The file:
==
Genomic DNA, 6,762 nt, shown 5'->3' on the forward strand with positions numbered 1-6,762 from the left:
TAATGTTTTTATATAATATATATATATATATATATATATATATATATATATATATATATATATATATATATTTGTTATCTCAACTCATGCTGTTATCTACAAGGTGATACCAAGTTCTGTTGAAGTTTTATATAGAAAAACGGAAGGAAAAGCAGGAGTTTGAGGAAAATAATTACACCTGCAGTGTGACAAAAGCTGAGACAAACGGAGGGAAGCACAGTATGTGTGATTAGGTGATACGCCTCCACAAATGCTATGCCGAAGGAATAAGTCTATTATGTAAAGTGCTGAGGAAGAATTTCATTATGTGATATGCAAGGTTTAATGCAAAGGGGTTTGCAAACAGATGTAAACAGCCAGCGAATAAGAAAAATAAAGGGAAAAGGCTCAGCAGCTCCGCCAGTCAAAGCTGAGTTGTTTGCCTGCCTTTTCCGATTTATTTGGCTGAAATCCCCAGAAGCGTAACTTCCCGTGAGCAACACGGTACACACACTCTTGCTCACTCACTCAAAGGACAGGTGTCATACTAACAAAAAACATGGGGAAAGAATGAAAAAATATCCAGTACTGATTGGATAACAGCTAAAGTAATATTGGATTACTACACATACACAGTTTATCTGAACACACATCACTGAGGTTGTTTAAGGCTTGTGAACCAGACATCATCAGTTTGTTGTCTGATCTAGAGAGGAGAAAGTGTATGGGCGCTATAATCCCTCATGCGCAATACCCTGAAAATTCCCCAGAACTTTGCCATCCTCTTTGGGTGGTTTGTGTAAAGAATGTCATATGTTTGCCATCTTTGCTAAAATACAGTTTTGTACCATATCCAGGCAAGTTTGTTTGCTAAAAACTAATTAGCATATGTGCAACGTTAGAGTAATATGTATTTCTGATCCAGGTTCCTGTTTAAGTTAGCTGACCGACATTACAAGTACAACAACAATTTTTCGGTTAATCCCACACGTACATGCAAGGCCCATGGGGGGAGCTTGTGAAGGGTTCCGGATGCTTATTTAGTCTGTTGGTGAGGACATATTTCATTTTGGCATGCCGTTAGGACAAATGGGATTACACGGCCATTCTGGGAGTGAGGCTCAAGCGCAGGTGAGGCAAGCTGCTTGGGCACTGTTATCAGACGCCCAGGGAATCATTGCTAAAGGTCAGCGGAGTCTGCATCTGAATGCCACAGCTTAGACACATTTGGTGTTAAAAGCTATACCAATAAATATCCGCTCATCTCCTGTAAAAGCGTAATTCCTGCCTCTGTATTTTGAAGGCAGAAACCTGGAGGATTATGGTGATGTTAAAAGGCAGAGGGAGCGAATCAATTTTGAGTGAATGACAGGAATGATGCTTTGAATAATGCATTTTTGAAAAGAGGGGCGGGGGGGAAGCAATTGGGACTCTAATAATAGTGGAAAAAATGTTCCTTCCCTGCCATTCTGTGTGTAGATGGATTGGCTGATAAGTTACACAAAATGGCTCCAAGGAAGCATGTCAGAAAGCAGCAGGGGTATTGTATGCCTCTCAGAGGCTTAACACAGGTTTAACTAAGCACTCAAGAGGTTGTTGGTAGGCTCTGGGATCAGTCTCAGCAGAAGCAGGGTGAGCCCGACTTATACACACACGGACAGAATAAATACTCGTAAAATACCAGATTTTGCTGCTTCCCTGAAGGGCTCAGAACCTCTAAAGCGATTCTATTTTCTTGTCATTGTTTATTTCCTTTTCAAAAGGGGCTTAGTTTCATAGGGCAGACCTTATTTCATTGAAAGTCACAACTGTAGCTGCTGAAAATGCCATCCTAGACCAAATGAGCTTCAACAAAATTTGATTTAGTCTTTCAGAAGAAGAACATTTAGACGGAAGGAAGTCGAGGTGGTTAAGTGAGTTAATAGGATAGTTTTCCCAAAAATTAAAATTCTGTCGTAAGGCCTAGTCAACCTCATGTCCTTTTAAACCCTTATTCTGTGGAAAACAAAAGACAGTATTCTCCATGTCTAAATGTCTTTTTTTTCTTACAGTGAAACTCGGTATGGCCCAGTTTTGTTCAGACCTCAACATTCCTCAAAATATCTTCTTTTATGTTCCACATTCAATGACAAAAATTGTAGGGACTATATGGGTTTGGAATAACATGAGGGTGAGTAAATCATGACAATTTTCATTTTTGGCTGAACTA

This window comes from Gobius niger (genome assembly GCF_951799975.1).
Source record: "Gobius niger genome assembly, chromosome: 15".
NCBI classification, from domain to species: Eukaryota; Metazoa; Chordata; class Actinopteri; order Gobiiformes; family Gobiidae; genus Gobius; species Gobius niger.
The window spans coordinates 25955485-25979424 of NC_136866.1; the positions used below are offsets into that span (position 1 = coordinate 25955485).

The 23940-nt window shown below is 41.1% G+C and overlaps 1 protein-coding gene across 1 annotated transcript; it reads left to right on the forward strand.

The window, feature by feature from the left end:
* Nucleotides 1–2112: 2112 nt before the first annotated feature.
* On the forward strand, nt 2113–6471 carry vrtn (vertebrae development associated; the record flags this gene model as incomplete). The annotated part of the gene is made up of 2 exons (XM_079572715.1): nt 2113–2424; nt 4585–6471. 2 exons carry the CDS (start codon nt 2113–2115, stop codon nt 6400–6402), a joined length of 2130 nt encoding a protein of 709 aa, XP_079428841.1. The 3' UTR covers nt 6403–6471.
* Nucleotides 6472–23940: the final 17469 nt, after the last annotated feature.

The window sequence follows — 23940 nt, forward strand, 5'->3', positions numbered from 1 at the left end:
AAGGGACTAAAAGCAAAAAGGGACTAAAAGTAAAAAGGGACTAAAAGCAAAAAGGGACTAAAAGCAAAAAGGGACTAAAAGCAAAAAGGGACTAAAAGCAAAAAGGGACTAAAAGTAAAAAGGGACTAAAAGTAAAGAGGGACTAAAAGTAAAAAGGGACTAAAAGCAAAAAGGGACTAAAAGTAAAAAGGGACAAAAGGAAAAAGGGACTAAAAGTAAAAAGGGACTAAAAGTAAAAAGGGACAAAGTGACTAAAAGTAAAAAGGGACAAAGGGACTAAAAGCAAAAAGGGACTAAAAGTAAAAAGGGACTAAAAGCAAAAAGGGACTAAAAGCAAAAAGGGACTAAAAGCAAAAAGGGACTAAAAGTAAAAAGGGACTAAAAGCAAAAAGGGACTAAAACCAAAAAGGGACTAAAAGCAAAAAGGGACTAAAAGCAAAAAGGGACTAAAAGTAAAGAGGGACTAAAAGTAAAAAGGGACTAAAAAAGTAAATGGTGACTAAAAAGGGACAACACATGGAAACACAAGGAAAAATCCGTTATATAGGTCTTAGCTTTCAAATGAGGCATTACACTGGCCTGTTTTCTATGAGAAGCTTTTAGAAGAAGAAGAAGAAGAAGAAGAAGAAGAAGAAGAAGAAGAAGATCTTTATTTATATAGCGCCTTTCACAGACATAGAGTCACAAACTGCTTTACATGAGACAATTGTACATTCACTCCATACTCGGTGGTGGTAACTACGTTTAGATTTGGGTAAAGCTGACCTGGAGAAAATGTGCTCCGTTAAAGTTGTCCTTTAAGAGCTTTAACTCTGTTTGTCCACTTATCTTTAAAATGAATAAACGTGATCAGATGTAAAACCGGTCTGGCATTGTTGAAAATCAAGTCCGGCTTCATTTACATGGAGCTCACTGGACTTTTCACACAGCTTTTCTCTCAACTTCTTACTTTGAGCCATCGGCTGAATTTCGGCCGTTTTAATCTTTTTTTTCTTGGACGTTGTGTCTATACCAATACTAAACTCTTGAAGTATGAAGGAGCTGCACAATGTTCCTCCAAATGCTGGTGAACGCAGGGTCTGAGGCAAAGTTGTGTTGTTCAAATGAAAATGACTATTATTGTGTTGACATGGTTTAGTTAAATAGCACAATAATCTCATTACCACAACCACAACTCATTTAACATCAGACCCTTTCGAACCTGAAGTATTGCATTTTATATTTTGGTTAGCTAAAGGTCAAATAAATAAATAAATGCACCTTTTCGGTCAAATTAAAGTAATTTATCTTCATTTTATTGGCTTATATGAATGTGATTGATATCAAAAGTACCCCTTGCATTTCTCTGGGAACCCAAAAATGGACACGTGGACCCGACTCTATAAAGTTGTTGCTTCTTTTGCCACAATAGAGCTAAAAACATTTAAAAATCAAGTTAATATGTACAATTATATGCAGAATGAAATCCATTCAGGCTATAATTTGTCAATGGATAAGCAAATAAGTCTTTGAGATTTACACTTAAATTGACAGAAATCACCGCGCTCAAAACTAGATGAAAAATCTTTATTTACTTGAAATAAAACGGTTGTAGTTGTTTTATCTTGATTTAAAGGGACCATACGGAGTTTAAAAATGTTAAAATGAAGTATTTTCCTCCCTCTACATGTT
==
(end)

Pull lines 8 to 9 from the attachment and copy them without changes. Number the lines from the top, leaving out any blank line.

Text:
The window, feature by feature from the left end:
* Nucleotides 1–2112: 2112 nt before the first annotated feature.